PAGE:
2017 World Cup Finals in Aspen could pave way for more speed events
Aspen Mountain might not ever host World Cup downhill races or men’s races with the regularity it once did, but Aspen Skiing Co. officials said holding the World Cup 2017 Finals could open doors to more speed events.
Aspen Mountain will host the World Cup Finals from March 13 to 20, 2017. The high-profile event will bring the top men and women ski racers in speed events — the downhill and super G — as well as the technical events of giant slalom and slalom.
No speed races have been held on Aspen Mountain since 2007, when the women raced a downhill. No men’s events of any type have been held in Aspen since 2001. Many race fans regard the downhill race as the premier event.
“We’re definitely going to have an opportunity to put our best foot forward in 2017,” said John Rigney, Skico vice president of sales and events. The World Cup Finals, he said, will be a “great first step” in determining the future of ski racing in Aspen.
Rigney said Aspen must make a significant investment to host the World Cup Finals. Representatives of the U.S. Ski and Snowboard Association and the International Ski Federation (FIS) visited Aspen in September to walk the courses on Aspen Mountain and discuss what Aspen must undertake, according to Rigney. Many of the improvements involve safety infrastructure. Safety requirements have changed since Aspen Mountain last hosted a speed event. Skico President and CEO Mike Kaplan said FIS also would like to see Lift 1A replaced. He said Skico is engaged in talks with partners to try to achieve the lift replacement.
Rigney declined to say how big of a financial investment will be required to host the Finals. He said the ski association, race sponsors and other partners will be asked to help fund the improvements.
Rigney acknowledged that Aspen officials hope that investment pays off after the Finals with additional speed events.
“You don’t want to build the church for Easter Sunday,” he said.
Kaplan said many factors will be involved in determining if Aspen gets to host speed events, including scheduling of the World Cup circuit in North America, preparations for Olympics and World Championships and commitments at other resorts. He said he doesn’t believe Aspen will be an annual host of speed events but will more regularly than it has been in the 2000s.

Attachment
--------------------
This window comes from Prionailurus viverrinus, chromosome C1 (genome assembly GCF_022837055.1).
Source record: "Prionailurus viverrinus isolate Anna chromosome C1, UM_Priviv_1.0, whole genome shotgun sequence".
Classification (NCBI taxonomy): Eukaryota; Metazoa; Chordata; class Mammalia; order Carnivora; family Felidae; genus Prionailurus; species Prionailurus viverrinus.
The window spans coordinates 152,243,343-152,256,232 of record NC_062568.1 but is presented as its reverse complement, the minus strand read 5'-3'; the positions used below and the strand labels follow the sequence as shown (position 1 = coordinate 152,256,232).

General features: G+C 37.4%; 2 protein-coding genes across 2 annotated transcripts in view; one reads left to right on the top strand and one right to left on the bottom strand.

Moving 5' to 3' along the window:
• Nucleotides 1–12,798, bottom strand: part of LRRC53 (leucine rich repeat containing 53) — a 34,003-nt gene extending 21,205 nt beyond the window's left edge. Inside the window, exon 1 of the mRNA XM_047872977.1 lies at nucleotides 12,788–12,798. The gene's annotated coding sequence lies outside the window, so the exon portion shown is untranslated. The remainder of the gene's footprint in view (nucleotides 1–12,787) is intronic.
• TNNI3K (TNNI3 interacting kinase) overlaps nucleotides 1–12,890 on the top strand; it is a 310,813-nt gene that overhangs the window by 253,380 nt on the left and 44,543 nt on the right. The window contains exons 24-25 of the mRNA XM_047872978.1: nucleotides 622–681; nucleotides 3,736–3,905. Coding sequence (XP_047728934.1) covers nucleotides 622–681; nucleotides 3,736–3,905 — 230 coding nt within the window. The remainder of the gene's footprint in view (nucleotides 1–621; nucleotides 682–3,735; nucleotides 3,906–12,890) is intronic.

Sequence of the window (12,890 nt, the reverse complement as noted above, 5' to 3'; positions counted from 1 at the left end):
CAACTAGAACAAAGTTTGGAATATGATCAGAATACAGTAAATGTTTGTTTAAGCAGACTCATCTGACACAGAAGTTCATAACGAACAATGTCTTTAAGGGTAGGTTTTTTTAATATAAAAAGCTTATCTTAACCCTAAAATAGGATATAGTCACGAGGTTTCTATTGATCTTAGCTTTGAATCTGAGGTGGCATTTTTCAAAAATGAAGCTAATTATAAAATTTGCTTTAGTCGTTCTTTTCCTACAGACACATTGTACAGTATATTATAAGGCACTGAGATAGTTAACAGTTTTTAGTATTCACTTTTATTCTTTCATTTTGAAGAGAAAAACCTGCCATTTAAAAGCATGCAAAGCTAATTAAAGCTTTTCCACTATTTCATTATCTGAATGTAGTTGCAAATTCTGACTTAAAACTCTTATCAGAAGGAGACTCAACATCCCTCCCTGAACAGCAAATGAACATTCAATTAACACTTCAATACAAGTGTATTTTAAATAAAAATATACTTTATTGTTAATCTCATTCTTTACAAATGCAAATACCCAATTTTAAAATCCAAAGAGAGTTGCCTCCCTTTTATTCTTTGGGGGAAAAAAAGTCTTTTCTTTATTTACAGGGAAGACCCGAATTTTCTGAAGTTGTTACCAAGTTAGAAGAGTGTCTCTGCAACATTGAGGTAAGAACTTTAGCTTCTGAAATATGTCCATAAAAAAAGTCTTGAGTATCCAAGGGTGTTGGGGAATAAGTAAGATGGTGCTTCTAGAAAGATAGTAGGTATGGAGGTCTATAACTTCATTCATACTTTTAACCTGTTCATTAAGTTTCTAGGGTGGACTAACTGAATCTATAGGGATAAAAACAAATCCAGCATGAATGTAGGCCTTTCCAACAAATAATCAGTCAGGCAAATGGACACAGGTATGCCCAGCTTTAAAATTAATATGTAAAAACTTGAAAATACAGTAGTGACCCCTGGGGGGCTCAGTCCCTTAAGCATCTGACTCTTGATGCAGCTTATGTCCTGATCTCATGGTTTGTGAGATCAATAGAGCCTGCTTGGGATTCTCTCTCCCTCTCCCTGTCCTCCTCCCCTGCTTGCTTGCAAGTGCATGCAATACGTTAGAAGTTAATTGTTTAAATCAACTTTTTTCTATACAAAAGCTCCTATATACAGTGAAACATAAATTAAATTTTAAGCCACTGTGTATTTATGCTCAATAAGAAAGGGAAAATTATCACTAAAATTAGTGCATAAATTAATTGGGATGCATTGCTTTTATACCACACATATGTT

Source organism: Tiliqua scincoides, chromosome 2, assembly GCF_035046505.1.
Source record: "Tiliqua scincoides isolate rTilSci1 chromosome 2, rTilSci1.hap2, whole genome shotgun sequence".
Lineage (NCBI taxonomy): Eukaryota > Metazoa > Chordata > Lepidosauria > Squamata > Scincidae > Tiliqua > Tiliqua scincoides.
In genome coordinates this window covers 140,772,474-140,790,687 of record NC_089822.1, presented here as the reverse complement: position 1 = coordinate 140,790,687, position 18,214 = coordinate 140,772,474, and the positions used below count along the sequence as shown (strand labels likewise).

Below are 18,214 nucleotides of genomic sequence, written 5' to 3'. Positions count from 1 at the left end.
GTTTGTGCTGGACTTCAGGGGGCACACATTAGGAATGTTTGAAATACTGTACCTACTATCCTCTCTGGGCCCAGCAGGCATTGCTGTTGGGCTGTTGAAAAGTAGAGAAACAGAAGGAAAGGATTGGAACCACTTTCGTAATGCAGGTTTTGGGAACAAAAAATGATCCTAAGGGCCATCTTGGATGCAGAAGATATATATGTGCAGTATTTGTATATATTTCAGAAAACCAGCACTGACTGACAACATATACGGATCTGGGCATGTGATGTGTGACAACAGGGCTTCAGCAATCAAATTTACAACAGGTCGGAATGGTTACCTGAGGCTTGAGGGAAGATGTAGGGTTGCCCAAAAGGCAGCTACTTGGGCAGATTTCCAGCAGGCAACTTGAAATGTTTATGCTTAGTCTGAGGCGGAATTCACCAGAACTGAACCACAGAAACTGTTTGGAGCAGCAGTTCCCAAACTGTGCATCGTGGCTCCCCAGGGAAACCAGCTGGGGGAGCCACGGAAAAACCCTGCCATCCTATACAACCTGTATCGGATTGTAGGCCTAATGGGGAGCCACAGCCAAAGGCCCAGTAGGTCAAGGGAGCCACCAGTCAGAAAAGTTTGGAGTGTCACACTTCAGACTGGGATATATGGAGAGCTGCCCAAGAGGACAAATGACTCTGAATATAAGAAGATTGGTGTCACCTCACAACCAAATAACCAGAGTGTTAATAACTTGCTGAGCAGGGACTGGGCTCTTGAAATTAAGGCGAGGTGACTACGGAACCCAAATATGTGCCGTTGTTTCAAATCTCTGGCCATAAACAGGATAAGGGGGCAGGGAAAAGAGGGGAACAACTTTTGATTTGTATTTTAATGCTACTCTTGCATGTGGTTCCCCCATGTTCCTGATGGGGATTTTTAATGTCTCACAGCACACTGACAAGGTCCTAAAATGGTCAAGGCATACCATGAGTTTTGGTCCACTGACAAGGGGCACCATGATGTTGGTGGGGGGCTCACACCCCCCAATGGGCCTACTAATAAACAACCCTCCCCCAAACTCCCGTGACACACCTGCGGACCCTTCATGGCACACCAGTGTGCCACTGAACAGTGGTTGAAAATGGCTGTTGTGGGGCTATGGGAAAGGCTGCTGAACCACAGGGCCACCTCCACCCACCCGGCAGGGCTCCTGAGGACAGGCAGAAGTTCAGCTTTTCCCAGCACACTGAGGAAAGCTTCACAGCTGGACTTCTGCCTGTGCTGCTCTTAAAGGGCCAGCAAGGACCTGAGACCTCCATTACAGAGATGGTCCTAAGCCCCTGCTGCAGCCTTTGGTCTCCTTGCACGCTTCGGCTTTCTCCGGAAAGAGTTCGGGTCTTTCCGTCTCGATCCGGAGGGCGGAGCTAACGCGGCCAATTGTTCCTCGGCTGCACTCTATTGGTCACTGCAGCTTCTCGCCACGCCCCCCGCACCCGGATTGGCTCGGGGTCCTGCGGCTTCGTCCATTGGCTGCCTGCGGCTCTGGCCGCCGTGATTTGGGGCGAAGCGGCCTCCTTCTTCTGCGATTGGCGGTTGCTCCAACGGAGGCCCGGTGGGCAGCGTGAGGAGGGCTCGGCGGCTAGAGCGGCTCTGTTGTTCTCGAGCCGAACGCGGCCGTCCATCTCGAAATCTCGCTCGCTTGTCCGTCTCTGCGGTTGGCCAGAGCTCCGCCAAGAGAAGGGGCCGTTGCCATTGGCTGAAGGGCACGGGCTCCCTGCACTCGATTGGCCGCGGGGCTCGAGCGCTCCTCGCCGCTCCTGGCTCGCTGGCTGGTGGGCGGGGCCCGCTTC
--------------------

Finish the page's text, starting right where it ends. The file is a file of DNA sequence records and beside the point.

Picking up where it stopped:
Skico officials also would enjoy bringing the men racers back into the mix. Rigney stressed that Skico is very content hosting women’s World Cup ski events.
“We love hosting the women and all the stars we have on the hill today,” he said.
The women’s team boasts 19-year-old phenom Mikaela Shiffrin and veterans Julia Mancuso and Lindsey Vonn, who is trying to battle back from injuries this season.
The bottom line, Rigney said, is that Skico would like to mix in women’s and men’s races as well as both speed and technical events after it hosts the World Cup Finals.
Aspen remains on the FIS calendar for women’s technical races in November 2015 and November 2016, according to Rigney. Skico is willing to discuss giving up the November 2016 races since it is hosting the Finals later that season, he said. The decision will be made at the annual FIS Congress in June.
“We’re open to doing it,” Rigney said of hosting both the November and March races during 2016-17. However, preparing the courses twice and asking the lodging community to provide rooms for two events in one season is a large undertaking, he said.
The Finals trail only the Olympics and World Cup Championships in stature. Only the top 30 men and women in the season standings in each discipline will compete. All events will be on Aspen Mountain. It will be the biggest ski race Aspen has hosted since the February 1950 World Alpine Championships put the resort on the map.
Rigney said the international interest in the Finals will dwarf what Aspen experiences at its usual World Cup races. More people will travel to Aspen for the event, both domestically and internationally. TV coverage will be extensive. The Finals are highly coveted by European resorts. This is the first time they will be hosted outside Europe since they were in Vail in 1997.
Aspen received great exposure from the World Cup women’s ski races this weekend. The grandstand holding 500 people at the finish line was packed both Saturday and Sunday, and hundreds of additional spectators were at the finish and lining the course. The races were shown live on Eurosport and Brazilian TV for the first time, and they had same-day delayed coverage on NBC.
Estimates are that 50 million people worldwide will watch each race, according to Rigney.
“One hundred million people will understand Aspen is open for business and we have excellent snow,” he said. “It kind of serves as a kick-start to the season.”
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